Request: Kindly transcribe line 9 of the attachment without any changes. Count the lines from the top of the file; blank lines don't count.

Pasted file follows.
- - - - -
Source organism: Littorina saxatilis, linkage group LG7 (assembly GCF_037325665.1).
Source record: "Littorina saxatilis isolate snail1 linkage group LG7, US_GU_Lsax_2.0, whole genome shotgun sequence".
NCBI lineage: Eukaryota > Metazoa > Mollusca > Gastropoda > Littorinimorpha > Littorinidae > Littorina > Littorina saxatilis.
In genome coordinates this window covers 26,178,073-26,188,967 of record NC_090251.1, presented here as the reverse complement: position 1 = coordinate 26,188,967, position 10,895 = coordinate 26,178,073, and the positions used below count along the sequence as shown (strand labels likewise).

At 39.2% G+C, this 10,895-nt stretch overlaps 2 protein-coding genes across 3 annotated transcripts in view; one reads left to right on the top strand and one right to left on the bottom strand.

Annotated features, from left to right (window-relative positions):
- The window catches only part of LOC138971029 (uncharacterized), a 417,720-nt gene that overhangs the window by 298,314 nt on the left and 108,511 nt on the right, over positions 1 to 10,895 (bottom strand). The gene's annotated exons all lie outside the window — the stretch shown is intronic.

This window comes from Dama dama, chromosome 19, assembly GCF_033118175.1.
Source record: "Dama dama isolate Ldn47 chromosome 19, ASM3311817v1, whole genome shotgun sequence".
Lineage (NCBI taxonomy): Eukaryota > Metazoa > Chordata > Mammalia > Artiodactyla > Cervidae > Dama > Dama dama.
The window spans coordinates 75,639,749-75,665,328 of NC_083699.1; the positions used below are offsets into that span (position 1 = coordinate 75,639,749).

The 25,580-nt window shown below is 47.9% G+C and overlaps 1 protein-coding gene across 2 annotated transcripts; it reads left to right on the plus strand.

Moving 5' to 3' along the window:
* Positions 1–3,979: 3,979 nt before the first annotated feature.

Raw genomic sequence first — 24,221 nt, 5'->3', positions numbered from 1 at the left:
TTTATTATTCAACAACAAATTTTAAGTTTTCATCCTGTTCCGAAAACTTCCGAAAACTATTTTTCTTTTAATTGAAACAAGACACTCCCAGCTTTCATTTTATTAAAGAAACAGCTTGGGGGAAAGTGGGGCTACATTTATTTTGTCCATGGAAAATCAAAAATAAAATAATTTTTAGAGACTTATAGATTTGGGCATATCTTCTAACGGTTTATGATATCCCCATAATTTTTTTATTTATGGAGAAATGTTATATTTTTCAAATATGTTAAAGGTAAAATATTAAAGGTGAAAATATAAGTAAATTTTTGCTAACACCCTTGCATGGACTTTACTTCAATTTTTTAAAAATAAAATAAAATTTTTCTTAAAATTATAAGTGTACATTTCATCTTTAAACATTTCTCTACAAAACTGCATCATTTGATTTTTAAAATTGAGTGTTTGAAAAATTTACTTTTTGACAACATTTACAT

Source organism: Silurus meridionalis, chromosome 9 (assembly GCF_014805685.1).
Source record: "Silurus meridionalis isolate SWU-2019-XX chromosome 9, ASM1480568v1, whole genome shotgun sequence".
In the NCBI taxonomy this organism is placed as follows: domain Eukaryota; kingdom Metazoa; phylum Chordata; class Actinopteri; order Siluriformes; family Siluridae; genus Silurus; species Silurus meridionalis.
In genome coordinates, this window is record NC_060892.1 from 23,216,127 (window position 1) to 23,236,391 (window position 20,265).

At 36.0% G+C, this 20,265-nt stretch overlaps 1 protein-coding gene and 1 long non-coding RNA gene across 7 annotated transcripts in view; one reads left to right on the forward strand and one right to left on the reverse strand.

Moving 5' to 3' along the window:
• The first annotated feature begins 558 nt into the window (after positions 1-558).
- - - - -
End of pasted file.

Source record: "Dama dama isolate Ldn47 chromosome 19, ASM3311817v1, whole genome shotgun sequence".